For comparison, Figure 4 shows the results of a similar wave analysis performed on two seasonal data sets obtained at Ft. Collins, Colorado (40ºN) and at BLO, Utah (41.6º). These sites are at similar latitudes but separated in longitude by ~ 550 km. In each of these figures the data have been summed into 15º wide sectors and plotted versus number of events. The Ft. Collins data were obtained in 1997-1998 and show a marked meridional anisotropy with strong motions towards the north during summer and a switch over to a bimodal-like distribution during the winter months exhibiting strong southward motion, but also significant north-westward motion. These data also show a more subtle, but never the less a distinct zonal switch over from an eastward component of wave propagation during the summer months to a distinct westward component of wave propagation during winter, which is consistent with critical-layer blocking effects. However, the dominance of the meridional signature is unexpected. The BLO data were recorded during 2002 and 2003 and show remarkable similarities to the Ft. Collins data for both the summer and winter seasons with dominant northward (poleward) motion during the summer and bimodal propagation during the winter months. (Note the change of scale in Figure 4d due to reduced number of events observed during the wintertime at BLO.) As these two data sets were taken from similarly located sites but separated in time by ~ 5 years they clearly show that this reversal is a recurrent seasonal effect (at least at mid-latitudes).
Other observers have also reported anisotropy in their wave measurements (e.g. Nakamura et al., 1999; Walterscheid et al., 1999; Hecht et al., 2001), some with strong meridional anisotropy. Walterscheid et al. (1999) suggested this could be due to wave ducting rather than wind filtering effects. Ducting can occur due to shears in the background winds in the MLT region (termed Doppler ducting) or to changes in the local temperature gradient (termed thermal or Brunt ducting). Due to their relatively small scale sizes, short-period waves are susceptible to both thermal and Doppler ducting in the vicinity of the mesopause (e.g. Chimonas & Hines, 1986). Unlike freely propagating waves, ducted waves can travel large horizontal distances from their source regions and their impact on the MLT remains uncertain at this time. For example, an analysis of image data obtained from Hawaii during spring 1993 indicates that as much as 75% of the waves imaged over the mid-Pacific ocean exhibited ducted or evanescent characteristics (Isler et al., 1997). However, a recent study by Nielsen et al. (2006) suggests mainly freely propagating waves at high-latitudes during the winter months. Clearly further seasonal investigations of the nature (i.e. freely propagating or ducted) of short-period wave and their directional anisotropy are important.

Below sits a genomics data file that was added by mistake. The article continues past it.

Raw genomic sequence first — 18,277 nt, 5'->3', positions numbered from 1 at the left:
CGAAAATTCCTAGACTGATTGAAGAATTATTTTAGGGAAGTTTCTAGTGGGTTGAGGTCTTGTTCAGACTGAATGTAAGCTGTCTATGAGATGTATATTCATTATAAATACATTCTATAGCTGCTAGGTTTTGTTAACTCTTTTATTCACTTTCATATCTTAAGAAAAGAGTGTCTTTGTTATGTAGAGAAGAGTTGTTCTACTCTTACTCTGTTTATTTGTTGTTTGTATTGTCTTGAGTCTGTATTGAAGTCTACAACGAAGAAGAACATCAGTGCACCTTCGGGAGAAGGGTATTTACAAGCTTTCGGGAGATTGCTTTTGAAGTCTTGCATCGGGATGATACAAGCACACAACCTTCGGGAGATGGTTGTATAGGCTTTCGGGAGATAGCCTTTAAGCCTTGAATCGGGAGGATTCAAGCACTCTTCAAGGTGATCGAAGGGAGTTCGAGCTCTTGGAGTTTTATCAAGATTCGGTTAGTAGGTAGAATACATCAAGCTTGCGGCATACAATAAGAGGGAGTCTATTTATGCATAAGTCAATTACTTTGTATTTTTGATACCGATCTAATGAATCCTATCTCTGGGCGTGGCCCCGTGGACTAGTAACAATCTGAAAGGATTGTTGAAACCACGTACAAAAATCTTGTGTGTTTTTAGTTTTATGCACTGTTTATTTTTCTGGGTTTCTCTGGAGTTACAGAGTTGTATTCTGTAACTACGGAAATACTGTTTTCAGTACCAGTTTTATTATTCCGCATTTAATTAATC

GRAVITY WAVE AND TIDAL TEMPERATURE PERTURBATIONS
A new type of imager termed a "Mesospheric Temperature Mapper" (MTM) was developed at USU in the late 1990s. Like the all-sky camera systems this imager utilizes a high quantum efficiency ( ~ 50% at NIR wavelengths) bare CCD array. The large dynamic range and low noise characteristics (dark current ~ 0.1 electrons/pixel/sec at -50ºC) of this array together with its high linearity and stability provide an exceptional capability for long-term, quantitative measurements of the nightglow emissions. The camera has a 90º field of view and is fitted with a fast (f/5.6) telecentric lens system permitting narrow-band ( ~ 1.2 nm) measurements of the OH Meinel (6,2) P1 (2) and P1 (4) rotational lines and two selected regions of the O2 (0,1) Atmospheric band to investigate the mesospheric temperature and intensity perturbations at two distinct altitudes ( ~ 87 and ~ 94 km, respectively). Spatial resolution in the zenith is about 0.9 km which is quite sufficient to resolve even the shortest scale gravity waves (lh > 5 km). In operation, sequential 60-sec exposures are made: two OH, two O2 and a background sky measurement at 857 nm resulting in an effective sampling rate of ~ 6 min. Rotational temperatures are computed using the ratio method, described by Meriwether (1975). Comparisons of the MTM temperatures with those obtained by other well calibrated instruments (Na temperature lidars and Fourier Transform Infra-red spectrometers) indicate that our absolute temperatures are reliable to ±5 K. However, the precision of the OH and O2 measurements (most important for determining wave perturbation amplitudes) is much higher at ~ 1-2 K (Zhaoet al., 2005).